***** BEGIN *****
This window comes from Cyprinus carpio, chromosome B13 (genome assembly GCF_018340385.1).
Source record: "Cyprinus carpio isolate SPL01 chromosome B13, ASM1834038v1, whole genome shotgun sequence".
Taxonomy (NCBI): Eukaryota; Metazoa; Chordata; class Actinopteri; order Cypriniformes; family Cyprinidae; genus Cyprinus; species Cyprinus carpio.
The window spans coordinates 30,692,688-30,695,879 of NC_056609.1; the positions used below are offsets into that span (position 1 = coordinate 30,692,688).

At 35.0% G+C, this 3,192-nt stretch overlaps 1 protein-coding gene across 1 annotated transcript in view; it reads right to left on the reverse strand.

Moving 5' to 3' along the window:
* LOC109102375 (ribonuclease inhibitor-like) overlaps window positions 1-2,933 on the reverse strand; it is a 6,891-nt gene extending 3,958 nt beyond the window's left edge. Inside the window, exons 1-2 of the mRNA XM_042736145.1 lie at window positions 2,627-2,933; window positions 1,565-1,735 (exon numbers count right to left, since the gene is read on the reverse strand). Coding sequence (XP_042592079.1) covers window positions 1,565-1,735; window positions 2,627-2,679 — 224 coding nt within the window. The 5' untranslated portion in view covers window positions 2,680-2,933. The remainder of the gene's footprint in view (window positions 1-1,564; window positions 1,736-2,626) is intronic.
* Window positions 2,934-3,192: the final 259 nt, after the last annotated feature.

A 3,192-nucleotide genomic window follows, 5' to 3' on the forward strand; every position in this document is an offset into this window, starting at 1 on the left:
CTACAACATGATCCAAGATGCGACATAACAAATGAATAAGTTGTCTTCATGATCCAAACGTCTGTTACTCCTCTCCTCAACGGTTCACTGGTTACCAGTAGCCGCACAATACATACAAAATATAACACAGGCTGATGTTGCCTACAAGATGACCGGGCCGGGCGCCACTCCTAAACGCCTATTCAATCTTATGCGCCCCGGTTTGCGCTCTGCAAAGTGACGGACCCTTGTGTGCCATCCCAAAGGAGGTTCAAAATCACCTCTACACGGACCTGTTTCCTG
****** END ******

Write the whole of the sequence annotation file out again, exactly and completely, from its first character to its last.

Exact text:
This window comes from Cyprinus carpio, chromosome B13 (genome assembly GCF_018340385.1).
Source record: "Cyprinus carpio isolate SPL01 chromosome B13, ASM1834038v1, whole genome shotgun sequence".
Taxonomy (NCBI): Eukaryota; Metazoa; Chordata; class Actinopteri; order Cypriniformes; family Cyprinidae; genus Cyprinus; species Cyprinus carpio.
The window spans coordinates 30,692,688-30,695,879 of NC_056609.1; the positions used below are offsets into that span (position 1 = coordinate 30,692,688).

At 35.0% G+C, this 3,192-nt stretch overlaps 1 protein-coding gene across 1 annotated transcript in view; it reads right to left on the reverse strand.

Moving 5' to 3' along the window:
* LOC109102375 (ribonuclease inhibitor-like) overlaps window positions 1-2,933 on the reverse strand; it is a 6,891-nt gene extending 3,958 nt beyond the window's left edge. Inside the window, exons 1-2 of the mRNA XM_042736145.1 lie at window positions 2,627-2,933; window positions 1,565-1,735 (exon numbers count right to left, since the gene is read on the reverse strand). Coding sequence (XP_042592079.1) covers window positions 1,565-1,735; window positions 2,627-2,679 — 224 coding nt within the window. The 5' untranslated portion in view covers window positions 2,680-2,933. The remainder of the gene's footprint in view (window positions 1-1,564; window positions 1,736-2,626) is intronic.
* Window positions 2,934-3,192: the final 259 nt, after the last annotated feature.

A 3,192-nucleotide genomic window follows, 5' to 3' on the forward strand; every position in this document is an offset into this window, starting at 1 on the left:
CTACAACATGATCCAAGATGCGACATAACAAATGAATAAGTTGTCTTCATGATCCAAACGTCTGTTACTCCTCTCCTCAACGGTTCACTGGTTACCAGTAGCCGCACAATACATACAAAATATAACACAGGCTGATGTTGCCTACAAGATGACCGGGCCGGGCGCCACTCCTAAACGCCTATTCAATCTTATGCGCCCCGGTTTGCGCTCTGCAAAGTGACGGACCCTTGTGTGCCATCCCAAAGGAGGTTCAAAATCACCTCTACACGGACCTGTTTCCTG